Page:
Franciscan Joy: A love affair with words
I’ve made a life of words. Making up words, delighting in words: their sound, their meaning, their beauty. "Belly button," for example. As a baby boy, I loved that sound. It made me laugh. It taught me to point to my own belly button. "Belly button." That trochee: a long short, long short beat with two explosive consonants: "Belly Button." I couldn’t say it without giggling. And because I knew what it looked like and where it was, I could identify it if you asked me, "What is a belly button?"
Because that much knowledge was accurate, I was able to learn later, as I grew up, where the belly button came from. A whole human physiology could be built on my growing understanding of the funny two words I learned as a child. And no matter how deep or broad my understanding of "belly button" became, there was always a touch of humor in it. It was the perfect word: it named what it sounded and sounded what it named in utter childlike simplicity. The simple word is often the right word, the later complexity growing out of our own complexity as we evade, fear, temporize, equivocate, and lie about the meaning of words and therefore of what they name.
Words can be beautiful, like "lavender," or funny like "ish kabibble," as in "that’s all ish kabibble," meaning it doesn’t mean anything; or "Cucamonga," a place in California that sounds funny to me because of the Jack Benny radio show with its announcement that the train would be leaving "on Track Five for Anaheim, Azusa, and Cuuuuucamonga!" That sound made me laugh in delight when I was a young boy.
Funny words, beautiful words, scary words, serious words, persuasive words, ominous words like, "infamy," as in President Franklin Roosevelt’s proclamation that the attack on Pearl Harbor was "a day that will live in infamy." Words. They are the stuff of our lives. We must care for them, about them, and preserve their integrity.
And that is what I keep doing, even now in my eighth decade, and it all began when I was a boy with a penchant for talking to myself in nonsense words and syllables that sounded grand and important when I declaimed them to the empty air. And sometimes, when I was alone, which was often, I would actually sing the nonsense to a melody I knew or one I would make up on the spot. Even today, when I am in the car alone on a long journey and find myself wanting to doze off, I begin to sing, my own voice entertaining me and delighting me with the stories I’m making up to fit the lyrics -- something my dad would also do on trips we took together, just the two of us and he entertaining me by telling me stories and singing.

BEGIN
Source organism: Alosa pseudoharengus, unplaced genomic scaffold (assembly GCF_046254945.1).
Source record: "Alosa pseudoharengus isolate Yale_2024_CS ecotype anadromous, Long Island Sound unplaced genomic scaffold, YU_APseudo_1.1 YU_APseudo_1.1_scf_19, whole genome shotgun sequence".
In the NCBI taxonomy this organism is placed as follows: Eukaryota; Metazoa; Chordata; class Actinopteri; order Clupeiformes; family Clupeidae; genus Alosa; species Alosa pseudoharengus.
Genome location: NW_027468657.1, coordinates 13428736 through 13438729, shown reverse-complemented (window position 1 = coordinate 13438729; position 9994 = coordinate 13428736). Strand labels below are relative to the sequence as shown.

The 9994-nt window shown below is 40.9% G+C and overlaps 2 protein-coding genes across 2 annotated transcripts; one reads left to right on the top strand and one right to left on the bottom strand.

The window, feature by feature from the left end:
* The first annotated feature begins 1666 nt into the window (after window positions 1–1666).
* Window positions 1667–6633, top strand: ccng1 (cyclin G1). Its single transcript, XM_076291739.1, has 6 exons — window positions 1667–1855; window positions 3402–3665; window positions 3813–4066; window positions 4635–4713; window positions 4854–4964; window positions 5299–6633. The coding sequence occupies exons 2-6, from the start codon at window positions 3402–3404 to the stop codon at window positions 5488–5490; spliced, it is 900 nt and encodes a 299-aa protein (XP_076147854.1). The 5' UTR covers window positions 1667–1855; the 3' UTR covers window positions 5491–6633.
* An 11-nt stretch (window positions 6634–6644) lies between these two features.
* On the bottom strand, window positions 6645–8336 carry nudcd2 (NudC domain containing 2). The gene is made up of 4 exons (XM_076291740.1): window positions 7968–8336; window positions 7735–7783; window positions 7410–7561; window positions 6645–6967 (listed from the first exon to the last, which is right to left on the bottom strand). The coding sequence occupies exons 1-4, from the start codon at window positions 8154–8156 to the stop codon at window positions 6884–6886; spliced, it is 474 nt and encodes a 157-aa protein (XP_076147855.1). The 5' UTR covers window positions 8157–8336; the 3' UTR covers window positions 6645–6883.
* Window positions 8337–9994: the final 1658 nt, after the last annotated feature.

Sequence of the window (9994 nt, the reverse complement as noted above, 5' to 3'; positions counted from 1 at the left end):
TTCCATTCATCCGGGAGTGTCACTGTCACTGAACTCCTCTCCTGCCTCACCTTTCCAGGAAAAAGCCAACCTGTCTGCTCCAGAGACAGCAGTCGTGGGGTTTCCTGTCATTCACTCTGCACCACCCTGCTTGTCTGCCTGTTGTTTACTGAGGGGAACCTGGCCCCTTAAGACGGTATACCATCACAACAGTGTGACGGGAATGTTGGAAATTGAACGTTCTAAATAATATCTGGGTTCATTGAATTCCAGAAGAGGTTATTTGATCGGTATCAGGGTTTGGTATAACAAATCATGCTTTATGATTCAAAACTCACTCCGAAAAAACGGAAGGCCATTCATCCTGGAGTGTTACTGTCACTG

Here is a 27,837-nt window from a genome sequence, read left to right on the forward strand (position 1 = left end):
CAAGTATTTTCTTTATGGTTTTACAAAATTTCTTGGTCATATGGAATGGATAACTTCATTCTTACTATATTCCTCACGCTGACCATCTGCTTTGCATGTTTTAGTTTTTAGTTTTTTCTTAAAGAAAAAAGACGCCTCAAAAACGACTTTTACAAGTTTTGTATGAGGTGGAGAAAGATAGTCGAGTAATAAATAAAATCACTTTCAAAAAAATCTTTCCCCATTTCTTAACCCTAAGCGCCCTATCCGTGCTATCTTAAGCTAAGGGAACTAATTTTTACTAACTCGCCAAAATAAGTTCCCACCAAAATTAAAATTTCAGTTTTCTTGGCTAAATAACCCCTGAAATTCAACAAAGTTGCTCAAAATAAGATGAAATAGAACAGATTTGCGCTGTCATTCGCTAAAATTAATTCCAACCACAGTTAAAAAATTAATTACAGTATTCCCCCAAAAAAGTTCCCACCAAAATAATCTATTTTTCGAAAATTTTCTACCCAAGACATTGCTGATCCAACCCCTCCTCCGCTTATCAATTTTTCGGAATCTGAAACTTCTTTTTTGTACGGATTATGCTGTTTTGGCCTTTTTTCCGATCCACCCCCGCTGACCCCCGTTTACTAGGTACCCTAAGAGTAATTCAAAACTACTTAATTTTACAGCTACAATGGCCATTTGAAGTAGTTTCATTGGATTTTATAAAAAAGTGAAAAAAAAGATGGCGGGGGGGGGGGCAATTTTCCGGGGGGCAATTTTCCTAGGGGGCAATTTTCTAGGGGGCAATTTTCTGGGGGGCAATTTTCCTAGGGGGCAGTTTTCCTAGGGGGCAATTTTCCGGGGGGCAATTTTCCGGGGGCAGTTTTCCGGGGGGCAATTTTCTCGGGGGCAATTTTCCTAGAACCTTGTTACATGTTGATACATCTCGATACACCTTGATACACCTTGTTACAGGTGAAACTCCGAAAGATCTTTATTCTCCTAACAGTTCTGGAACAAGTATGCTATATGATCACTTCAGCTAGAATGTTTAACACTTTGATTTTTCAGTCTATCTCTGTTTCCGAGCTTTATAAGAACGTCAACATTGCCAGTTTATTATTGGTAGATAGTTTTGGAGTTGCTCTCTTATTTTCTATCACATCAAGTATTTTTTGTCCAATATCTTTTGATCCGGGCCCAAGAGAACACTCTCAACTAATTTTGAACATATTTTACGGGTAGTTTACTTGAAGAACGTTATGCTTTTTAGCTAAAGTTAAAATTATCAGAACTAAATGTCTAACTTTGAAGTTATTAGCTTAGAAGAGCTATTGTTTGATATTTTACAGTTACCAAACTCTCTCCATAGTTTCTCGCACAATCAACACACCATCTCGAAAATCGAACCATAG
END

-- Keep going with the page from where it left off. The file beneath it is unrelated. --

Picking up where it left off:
I’m not sure exactly when the nonsense talking and singing started to make sense, but I know it began with discovering poetry that made the same kind of "noise" I was making but also told an interesting story. I think my first experience of this making-sense verse was when I was in the seventh grade and had to read Longfellow’s "Evangeline."
We took turns reading the poem in George H. Gregory’s English class in what was then called "Junior High," and now is usually known as "Middle School." I was overwhelmed with the sounds and could hardly wait my turn to read. John Greenleaf Whittier’s "Snowbound" had the same effect on me. But that kind of music faded once I began to discover short lyrics like Oliver Mary Plunkett’s, "I See His Blood Upon the Rose," in sophomore English at the high school seminary in Cincinnati. That kind of short lyric drew me deeply into its geography, and I felt comfortable there; and I wondered if I, too, could make a little structured thing that would stand for the experience of its making.
What helped me see I could was my realization at some point that the word "stanza" in Italian means "room." I imagined a room that the poem furnishes with words that make each room of the poem its own beautiful space. Every piece of furniture mattered and had to fit into the other pieces in the room. All of that came in the end to what Beckett has Molloy say in his novel of the same name, "Not to want to say, not to know what you want to say, not to be able to say what you think you want to say, and never stop saying, or hardly ever, that is the thing to keep in mind, even in the heat of composition."
That is what I feel facing a blank piece of paper and wondering what empty space is this that is once again moving me to talk to myself but although more hesitantly than I did as a child. Though I don’t quote Beckett aloud, I do experience at times the equivalent as I start to make the room its own unique space, even when I’m not quite sure what I’m doing and wonder if I want to do it one more time. Then as soon as I start working on the room and see words falling onto the page, I know I do want to keep working, and do, despite the doubts that assail me as the empty space begins to look like a room.
(Fr. Murray Bodo, OFM, one of the most influential Franciscan writers of his time, is the author of more than 30 books of prose and poetry including, A Far Country Near: Poems New and Selected, from Tau Publishing.)